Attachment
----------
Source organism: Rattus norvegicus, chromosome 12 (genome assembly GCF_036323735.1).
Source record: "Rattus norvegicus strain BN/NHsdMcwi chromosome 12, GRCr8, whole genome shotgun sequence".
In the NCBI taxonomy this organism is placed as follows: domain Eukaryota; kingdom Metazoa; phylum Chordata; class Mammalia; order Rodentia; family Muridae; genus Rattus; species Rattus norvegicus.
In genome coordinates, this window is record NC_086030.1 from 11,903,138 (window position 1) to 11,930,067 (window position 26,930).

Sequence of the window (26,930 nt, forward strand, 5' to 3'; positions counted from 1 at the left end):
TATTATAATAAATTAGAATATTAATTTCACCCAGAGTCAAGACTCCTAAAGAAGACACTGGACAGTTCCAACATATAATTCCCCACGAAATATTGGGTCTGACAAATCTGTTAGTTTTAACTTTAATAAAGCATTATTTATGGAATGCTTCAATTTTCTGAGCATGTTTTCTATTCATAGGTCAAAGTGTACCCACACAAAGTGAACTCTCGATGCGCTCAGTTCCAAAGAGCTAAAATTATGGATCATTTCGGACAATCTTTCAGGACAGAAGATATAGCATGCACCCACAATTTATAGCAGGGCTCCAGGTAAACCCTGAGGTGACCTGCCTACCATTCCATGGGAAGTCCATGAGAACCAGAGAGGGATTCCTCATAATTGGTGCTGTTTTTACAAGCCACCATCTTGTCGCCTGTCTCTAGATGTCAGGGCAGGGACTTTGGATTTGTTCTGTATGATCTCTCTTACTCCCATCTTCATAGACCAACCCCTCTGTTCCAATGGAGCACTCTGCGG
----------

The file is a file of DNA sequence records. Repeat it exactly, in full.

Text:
Source organism: Rattus norvegicus, chromosome 12 (genome assembly GCF_036323735.1).
Source record: "Rattus norvegicus strain BN/NHsdMcwi chromosome 12, GRCr8, whole genome shotgun sequence".
In the NCBI taxonomy this organism is placed as follows: domain Eukaryota; kingdom Metazoa; phylum Chordata; class Mammalia; order Rodentia; family Muridae; genus Rattus; species Rattus norvegicus.
In genome coordinates, this window is record NC_086030.1 from 11,903,138 (window position 1) to 11,930,067 (window position 26,930).

Sequence of the window (26,930 nt, forward strand, 5' to 3'; positions counted from 1 at the left end):
TATTATAATAAATTAGAATATTAATTTCACCCAGAGTCAAGACTCCTAAAGAAGACACTGGACAGTTCCAACATATAATTCCCCACGAAATATTGGGTCTGACAAATCTGTTAGTTTTAACTTTAATAAAGCATTATTTATGGAATGCTTCAATTTTCTGAGCATGTTTTCTATTCATAGGTCAAAGTGTACCCACACAAAGTGAACTCTCGATGCGCTCAGTTCCAAAGAGCTAAAATTATGGATCATTTCGGACAATCTTTCAGGACAGAAGATATAGCATGCACCCACAATTTATAGCAGGGCTCCAGGTAAACCCTGAGGTGACCTGCCTACCATTCCATGGGAAGTCCATGAGAACCAGAGAGGGATTCCTCATAATTGGTGCTGTTTTTACAAGCCACCATCTTGTCGCCTGTCTCTAGATGTCAGGGCAGGGACTTTGGATTTGTTCTGTATGATCTCTCTTACTCCCATCTTCATAGACCAACCCCTCTGTTCCAATGGAGCACTCTGCGG